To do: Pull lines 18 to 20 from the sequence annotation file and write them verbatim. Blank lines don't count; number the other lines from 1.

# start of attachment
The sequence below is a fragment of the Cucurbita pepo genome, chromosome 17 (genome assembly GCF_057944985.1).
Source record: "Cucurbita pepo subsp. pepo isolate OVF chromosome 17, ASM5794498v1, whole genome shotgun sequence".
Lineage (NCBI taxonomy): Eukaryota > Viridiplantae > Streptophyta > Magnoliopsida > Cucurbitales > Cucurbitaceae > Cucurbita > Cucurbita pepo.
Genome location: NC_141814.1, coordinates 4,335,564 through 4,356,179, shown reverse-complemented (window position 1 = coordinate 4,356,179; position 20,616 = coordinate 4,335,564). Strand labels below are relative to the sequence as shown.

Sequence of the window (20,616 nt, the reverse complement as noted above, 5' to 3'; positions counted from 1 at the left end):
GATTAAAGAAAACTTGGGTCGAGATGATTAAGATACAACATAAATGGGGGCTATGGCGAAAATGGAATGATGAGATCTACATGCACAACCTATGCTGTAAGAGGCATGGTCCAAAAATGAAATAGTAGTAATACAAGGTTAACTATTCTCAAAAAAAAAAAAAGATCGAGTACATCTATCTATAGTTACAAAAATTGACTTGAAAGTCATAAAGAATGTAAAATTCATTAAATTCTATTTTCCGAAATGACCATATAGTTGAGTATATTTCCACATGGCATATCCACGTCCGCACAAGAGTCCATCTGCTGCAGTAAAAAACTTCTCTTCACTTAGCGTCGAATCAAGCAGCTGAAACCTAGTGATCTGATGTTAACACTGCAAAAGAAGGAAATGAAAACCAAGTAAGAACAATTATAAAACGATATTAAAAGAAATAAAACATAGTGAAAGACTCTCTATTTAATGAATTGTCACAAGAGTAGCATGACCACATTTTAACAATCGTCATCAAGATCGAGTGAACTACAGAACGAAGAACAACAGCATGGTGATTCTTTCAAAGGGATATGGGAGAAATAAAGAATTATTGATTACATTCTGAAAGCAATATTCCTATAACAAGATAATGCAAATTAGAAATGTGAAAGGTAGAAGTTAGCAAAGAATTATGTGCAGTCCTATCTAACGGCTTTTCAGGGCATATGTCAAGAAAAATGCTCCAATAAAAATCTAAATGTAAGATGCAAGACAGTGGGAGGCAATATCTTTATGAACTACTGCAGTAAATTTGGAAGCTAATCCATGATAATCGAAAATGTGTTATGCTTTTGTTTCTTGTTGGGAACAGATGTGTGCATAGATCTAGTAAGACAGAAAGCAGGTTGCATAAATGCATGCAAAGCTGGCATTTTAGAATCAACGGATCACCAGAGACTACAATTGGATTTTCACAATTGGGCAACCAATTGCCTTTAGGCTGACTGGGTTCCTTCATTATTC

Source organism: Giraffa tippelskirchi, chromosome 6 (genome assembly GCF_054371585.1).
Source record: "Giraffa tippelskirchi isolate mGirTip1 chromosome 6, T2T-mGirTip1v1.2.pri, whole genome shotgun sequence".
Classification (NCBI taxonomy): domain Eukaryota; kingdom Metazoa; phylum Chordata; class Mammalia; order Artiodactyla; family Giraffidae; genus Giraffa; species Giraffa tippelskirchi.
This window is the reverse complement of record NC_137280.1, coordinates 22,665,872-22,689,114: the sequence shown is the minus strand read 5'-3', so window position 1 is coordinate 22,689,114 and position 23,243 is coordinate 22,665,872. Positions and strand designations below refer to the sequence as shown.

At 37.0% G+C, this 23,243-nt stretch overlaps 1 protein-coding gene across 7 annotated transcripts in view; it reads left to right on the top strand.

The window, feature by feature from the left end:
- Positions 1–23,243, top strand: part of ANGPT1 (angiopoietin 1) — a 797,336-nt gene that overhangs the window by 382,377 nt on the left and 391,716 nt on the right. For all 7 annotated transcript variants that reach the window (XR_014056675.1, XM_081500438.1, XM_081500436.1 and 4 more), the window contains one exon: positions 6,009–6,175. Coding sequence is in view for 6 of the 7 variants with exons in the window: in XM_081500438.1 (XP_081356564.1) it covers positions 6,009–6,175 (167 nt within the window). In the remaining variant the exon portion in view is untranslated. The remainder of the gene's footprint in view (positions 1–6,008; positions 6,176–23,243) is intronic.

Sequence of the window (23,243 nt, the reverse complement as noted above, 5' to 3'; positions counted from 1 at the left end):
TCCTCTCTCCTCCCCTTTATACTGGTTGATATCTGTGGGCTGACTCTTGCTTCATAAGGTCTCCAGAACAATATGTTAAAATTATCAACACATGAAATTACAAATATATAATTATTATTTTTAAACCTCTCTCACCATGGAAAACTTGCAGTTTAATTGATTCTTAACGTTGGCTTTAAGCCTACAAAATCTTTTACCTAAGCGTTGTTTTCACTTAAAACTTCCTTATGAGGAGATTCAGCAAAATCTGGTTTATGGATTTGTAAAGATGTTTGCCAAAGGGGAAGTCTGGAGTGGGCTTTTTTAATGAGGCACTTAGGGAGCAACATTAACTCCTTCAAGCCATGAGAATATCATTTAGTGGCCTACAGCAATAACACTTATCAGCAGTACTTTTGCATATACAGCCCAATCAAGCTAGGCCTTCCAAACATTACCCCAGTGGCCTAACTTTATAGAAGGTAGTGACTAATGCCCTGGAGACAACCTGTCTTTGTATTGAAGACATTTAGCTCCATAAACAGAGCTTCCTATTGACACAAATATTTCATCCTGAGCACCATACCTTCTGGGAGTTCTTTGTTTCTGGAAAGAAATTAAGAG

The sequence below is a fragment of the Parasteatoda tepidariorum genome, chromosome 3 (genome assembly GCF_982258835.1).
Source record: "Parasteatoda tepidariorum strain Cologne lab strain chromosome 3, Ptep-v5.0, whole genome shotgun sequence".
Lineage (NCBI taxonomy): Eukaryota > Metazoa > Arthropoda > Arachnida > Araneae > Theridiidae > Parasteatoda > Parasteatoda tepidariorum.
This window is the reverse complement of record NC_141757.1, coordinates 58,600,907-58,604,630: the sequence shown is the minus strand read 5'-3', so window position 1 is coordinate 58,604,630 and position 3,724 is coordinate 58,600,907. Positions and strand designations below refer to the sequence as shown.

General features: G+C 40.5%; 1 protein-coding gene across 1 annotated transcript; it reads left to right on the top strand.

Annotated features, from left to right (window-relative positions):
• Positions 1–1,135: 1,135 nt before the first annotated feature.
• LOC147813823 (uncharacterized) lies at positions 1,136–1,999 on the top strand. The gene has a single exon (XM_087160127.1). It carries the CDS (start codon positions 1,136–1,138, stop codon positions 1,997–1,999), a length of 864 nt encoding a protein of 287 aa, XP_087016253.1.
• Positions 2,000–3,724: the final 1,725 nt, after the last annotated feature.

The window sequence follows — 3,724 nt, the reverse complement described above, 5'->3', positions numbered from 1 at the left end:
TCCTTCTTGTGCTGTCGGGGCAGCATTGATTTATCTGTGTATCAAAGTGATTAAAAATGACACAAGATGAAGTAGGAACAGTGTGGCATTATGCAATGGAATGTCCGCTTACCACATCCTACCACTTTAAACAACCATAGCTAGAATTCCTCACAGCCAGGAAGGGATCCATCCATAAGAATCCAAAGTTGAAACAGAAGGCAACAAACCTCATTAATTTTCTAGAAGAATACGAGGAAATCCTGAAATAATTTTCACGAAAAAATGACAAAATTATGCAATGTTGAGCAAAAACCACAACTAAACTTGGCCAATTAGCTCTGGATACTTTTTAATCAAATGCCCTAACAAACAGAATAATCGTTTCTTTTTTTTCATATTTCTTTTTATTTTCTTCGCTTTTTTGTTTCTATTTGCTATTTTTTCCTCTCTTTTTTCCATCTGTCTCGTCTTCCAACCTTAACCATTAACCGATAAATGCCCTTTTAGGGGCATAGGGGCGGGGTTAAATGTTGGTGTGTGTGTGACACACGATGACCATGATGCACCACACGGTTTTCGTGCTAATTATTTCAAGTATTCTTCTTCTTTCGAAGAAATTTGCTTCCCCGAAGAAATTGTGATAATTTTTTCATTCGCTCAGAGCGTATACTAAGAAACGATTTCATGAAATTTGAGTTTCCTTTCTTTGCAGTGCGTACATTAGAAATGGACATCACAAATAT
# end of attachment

Lineage (NCBI taxonomy): Eukaryota > Metazoa > Arthropoda > Arachnida > Araneae > Theridiidae > Parasteatoda > Parasteatoda tepidariorum.
This window is the reverse complement of record NC_141757.1, coordinates 58,600,907-58,604,630: the sequence shown is the minus strand read 5'-3', so window position 1 is coordinate 58,604,630 and position 3,724 is coordinate 58,600,907. Positions and strand designations below refer to the sequence as shown.

General features: G+C 40.5%; 1 protein-coding gene across 1 annotated transcript; it reads left to right on the top strand.